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Pei-Lin Yu

By: Cienna Madrid   Published 8:38 am / August 24, 2017


Studio portrait of Pei-Lin Yu

Pei-Lin Yu

Associate Professor
Department of Anthropology
College of Arts and Sciences

1,000 year-old-skull of a bull bison excavated from a melting ice patch in Glacier National Park. The park’s high mountains were used for hunting and summer travel by the ancestors of today’s Native Montanans, and the park is surveying ice patches to recover perishable cultural items. Photo credit: Robert L. Kelly

Pei-Lin Yu has been selected by the National Park Service to study how national parks measure the vulnerability of their cultural heritage resources to climate change. Assisted by anthropology graduate researcher Connor Neal, Yu will conduct a nationwide analysis to help parks identify vulnerability indicators and assess best practices for quantifying vulnerability so parks can have a strong basis for funding actions to protect our cultural heritage from climate change. This project is funded through the Rocky Mountains Cooperative Ecosystem Studies Unit, a national science network.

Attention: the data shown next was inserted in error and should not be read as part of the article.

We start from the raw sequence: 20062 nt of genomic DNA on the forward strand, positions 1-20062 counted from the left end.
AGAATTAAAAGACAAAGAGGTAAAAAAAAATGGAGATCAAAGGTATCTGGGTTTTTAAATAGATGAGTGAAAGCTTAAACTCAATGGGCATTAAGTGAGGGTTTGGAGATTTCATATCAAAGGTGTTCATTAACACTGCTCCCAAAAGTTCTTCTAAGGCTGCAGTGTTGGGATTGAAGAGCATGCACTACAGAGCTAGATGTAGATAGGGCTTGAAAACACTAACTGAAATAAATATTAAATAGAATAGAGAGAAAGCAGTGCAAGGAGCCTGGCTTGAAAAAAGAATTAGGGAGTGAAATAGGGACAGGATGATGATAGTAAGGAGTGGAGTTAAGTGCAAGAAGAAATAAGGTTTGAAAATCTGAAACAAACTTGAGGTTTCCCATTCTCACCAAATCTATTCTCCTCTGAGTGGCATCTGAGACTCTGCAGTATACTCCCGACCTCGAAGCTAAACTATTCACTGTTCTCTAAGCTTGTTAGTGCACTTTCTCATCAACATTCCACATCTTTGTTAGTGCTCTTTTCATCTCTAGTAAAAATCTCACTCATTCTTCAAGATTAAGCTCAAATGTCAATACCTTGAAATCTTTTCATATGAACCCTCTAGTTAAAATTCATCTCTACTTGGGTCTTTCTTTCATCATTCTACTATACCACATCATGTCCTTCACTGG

“Scientists have demonstrated that climate change is having serious impacts to America’s natural ecosystems. But historic and cultural resources like historic buildings, ancient rock art, sites and artifacts, and even traditional songs, stories and ways of knowing also are vulnerable to climate change – and unlike ecosystems, cultural heritage cannot adapt,” Yu said. “Our scientific understanding of impacts to cultural heritage resources is years behind that of natural ecosystems.”